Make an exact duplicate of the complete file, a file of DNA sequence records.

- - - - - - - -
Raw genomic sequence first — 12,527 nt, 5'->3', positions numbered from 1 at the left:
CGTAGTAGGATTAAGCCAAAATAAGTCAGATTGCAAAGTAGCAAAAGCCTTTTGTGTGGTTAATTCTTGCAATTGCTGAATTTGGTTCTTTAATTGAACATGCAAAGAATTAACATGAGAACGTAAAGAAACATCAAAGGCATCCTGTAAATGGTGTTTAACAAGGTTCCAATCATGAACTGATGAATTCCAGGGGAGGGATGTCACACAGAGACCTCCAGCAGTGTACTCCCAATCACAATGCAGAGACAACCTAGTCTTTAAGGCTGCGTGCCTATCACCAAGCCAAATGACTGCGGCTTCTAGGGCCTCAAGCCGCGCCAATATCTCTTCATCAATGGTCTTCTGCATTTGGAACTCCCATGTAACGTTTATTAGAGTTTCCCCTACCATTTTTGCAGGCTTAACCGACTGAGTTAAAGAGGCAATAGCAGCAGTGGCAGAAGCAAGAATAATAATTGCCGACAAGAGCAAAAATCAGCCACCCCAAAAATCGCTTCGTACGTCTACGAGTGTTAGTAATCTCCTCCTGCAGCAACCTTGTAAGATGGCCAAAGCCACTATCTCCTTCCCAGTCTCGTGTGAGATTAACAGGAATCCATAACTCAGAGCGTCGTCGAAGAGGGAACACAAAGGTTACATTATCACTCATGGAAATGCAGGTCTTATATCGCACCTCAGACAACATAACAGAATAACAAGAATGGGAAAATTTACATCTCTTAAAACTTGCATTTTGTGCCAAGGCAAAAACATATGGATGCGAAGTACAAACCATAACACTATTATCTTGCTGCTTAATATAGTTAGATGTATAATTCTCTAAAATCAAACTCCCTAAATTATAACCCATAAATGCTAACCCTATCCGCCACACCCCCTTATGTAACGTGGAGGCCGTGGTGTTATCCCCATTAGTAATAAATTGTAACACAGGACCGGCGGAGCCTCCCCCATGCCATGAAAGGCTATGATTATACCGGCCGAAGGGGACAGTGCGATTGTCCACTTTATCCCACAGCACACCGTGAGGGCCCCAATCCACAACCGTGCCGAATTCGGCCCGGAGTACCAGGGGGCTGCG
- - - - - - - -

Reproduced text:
Raw genomic sequence first — 12,527 nt, 5'->3', positions numbered from 1 at the left:
CGTAGTAGGATTAAGCCAAAATAAGTCAGATTGCAAAGTAGCAAAAGCCTTTTGTGTGGTTAATTCTTGCAATTGCTGAATTTGGTTCTTTAATTGAACATGCAAAGAATTAACATGAGAACGTAAAGAAACATCAAAGGCATCCTGTAAATGGTGTTTAACAAGGTTCCAATCATGAACTGATGAATTCCAGGGGAGGGATGTCACACAGAGACCTCCAGCAGTGTACTCCCAATCACAATGCAGAGACAACCTAGTCTTTAAGGCTGCGTGCCTATCACCAAGCCAAATGACTGCGGCTTCTAGGGCCTCAAGCCGCGCCAATATCTCTTCATCAATGGTCTTCTGCATTTGGAACTCCCATGTAACGTTTATTAGAGTTTCCCCTACCATTTTTGCAGGCTTAACCGACTGAGTTAAAGAGGCAATAGCAGCAGTGGCAGAAGCAAGAATAATAATTGCCGACAAGAGCAAAAATCAGCCACCCCAAAAATCGCTTCGTACGTCTACGAGTGTTAGTAATCTCCTCCTGCAGCAACCTTGTAAGATGGCCAAAGCCACTATCTCCTTCCCAGTCTCGTGTGAGATTAACAGGAATCCATAACTCAGAGCGTCGTCGAAGAGGGAACACAAAGGTTACATTATCACTCATGGAAATGCAGGTCTTATATCGCACCTCAGACAACATAACAGAATAACAAGAATGGGAAAATTTACATCTCTTAAAACTTGCATTTTGTGCCAAGGCAAAAACATATGGATGCGAAGTACAAACCATAACACTATTATCTTGCTGCTTAATATAGTTAGATGTATAATTCTCTAAAATCAAACTCCCTAAATTATAACCCATAAATGCTAACCCTATCCGCCACACCCCCTTATGTAACGTGGAGGCCGTGGTGTTATCCCCATTAGTAATAAATTGTAACACAGGACCGGCGGAGCCTCCCCCATGCCATGAAAGGCTATGATTATACCGGCCGAAGGGGACAGTGCGATTGTCCACTTTATCCCACAGCACACCGTGAGGGCCCCAATCCACAACCGTGCCGAATTCGGCCCGGAGTACCAGGGGGCTGCG